Across the world, telcos are feeling the pressure of cut-throat competition from OTT players, writes Manikanth Nalam, Principal Consultant at Tecnotree.
Telecom operators and ISPs have been the backbone of all global industries over the past decade, with their core communication services enabling voice, messaging and data services to help drive innovation, profit and efficiency. Now, with the pressure from the OTTs in mind, telecom operators have to constantly strategize and plan for:
• Short term changes such as the COVID-19 pandemic, which completely changed traditional ways of working and hastened the adoption of digitalization and cloud technologies.
• Long term changes like infrastructure, innovations, demographics, customer expectations, regulatory, political and economic changes.
• Blurring lines with adjacent verticals/industries which are fast encroaching into each other’s territories.
As part of the response to these challenges, and to sustain their relevance, business and profitability, DSPs must become global ICT service providers; collaborating with cross domain verticals for digital enablement and working alongside hyperscale OTT service providers to grow together and tap into new revenues.
There are many direct (customer expectations, technological) and abstract (regulatory, geo-political) factors that forced businesses to evolve and quite often, they place a strain on the way they function.
With the rise of new technologies like edge computing, cloud enablement, IoT, OTT, AI/ML, and more, the telecom industry will be key to almost all sectors.
This ecosystem stitching has started already – there are examples across many different verticals, often in the form of collaborations, partnerships, investments or M&As. Recently, the likes of Facebook, Google, AWS, GCP, and Azure have partnered with telcos, while AT&T and Comcast have forged links with video on-demand (VOD) content partners.
The list doesn’t stop here, Rakuten (logistics, sports and agriculture), SK Telecom (retail and loyalty), Telstra (mining), Tesla (internet services), Verizon (healthcare), and more are creating ecosystems and strategic alliances based on delivering ICT services to meet the current and future requirements of retail and enterprise customers.
For DSPs to succeed, convergence should be focused on partnerships that complement their resources and create unique business propositions for their customers by creating flexible and viable business models that becomes a win-win proposition for all stake holders. 5G gives them a great advantage with enterprise level architecture that reduces boundaries between different adjacent verticals and encourages strong partner ecosystems.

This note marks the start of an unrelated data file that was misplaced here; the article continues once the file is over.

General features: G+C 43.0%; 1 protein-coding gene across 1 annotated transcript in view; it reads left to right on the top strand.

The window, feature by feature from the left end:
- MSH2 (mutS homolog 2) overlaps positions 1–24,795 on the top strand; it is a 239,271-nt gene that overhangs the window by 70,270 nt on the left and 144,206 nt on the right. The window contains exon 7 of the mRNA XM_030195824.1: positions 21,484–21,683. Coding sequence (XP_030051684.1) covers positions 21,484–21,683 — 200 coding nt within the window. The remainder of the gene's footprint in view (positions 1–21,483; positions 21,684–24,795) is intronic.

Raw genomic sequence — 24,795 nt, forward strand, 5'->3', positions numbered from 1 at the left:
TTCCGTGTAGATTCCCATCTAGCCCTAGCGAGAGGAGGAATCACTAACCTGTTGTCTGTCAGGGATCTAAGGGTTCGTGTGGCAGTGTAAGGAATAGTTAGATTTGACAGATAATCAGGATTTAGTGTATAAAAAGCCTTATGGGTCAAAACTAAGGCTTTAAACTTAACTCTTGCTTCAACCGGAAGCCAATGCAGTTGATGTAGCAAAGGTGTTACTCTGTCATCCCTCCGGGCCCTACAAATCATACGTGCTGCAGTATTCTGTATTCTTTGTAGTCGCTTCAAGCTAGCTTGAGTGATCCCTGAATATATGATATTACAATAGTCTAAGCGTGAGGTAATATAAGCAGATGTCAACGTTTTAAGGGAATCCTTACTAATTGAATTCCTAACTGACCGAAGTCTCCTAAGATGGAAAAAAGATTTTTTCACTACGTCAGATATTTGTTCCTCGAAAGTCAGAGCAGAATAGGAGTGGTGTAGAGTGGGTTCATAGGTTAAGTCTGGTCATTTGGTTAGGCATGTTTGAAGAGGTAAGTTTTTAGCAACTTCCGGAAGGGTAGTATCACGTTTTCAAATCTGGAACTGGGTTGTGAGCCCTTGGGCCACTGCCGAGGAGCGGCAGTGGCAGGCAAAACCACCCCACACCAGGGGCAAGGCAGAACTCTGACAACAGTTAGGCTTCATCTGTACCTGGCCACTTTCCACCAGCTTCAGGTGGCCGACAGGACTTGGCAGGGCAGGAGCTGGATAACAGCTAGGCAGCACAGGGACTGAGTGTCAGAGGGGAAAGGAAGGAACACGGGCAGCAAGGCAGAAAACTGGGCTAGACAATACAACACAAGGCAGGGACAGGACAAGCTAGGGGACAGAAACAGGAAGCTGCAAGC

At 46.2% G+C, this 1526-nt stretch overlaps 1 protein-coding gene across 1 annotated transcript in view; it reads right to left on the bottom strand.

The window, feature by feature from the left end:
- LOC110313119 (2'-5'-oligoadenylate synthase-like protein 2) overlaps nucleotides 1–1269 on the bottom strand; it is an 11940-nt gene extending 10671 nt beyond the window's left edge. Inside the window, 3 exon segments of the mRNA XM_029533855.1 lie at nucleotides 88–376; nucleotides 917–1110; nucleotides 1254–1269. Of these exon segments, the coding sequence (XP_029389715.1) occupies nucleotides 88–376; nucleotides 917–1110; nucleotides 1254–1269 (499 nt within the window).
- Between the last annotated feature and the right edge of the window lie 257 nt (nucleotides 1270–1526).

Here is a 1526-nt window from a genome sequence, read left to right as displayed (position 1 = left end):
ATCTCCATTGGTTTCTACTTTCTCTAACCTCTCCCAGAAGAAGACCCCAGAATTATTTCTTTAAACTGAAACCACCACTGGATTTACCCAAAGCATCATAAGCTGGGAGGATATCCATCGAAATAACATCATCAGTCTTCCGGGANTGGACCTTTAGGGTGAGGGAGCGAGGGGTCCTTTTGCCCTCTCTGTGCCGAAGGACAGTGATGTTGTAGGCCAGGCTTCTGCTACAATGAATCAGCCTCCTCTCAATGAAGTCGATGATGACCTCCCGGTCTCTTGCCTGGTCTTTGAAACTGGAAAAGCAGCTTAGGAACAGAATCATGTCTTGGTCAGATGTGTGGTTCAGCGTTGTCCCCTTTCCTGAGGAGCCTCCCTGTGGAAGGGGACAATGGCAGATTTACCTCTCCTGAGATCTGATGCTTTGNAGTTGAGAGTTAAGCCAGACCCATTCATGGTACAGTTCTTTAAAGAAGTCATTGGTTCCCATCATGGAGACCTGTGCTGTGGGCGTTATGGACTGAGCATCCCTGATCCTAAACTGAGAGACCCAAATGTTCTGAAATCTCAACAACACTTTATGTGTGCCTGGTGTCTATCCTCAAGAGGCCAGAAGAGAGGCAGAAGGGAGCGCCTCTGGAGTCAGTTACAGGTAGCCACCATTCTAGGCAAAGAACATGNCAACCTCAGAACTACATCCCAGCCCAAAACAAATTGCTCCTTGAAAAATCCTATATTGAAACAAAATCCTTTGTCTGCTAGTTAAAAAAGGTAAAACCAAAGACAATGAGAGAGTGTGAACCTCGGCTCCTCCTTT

Other advantages include economies provided by Open API interfaces to reduce integration overheads, edge computing for distributed and personalized services for the enterprise/private networks to provide service differentiation.
Monetization and models
5G also supports various monetization and business models to transform Enterprise and many more commercial, governmental and environmental sectors in B2B, B2C, B2B2X segments.
In addition, it can help to address the scale of connections with the likes of IoT/IoE for various industry level use cases (Ex. Industry 4.0, Connected Cars/V2X and so on). To support these phenomenal changes in the way of providing services and enabling business use cases, DSPs should be enabled with the tools/systems to simplify these complex partner enablement processes, monetization platforms and cultural changes to imbibe co-sustenance.
In conclusion, it is worth paraphrasing an old adage – necessity may be mother of the invention, but collaboration is the father of disruption and innovation!
Over the past two decades, the world has changed dramatically and one of the biggest is that whereas once, companies and industries previously existed in silos, the vast expansion and importance of telcos now means that it is in everyone’s best interests to embrace a new spirit of togetherness and convergence.
Convergence is underpinned by technology and as mobile communications has becomes increasingly crucial to products and services, businesses with the ability to excel at coding and algorithms have a unique advantage when entering new, competitive spaces. This has allowed convergence to take place at unprecedented speed and enable ‘disruptors’ to redefine value, services and the customer experience.
The author, Manikanth Nalam, Principal Consultant at Tecnotree, holds an MSc in Telecommunications & Electronics and an MBA in International Business – describes himself “as an energetic consultant facilitating digital solutions and strategies in the ICT domain for end customers through best in class products & service offerings. Passionate about bridging synergies between various technologies, domains, markets and business cases to address real life challenges.”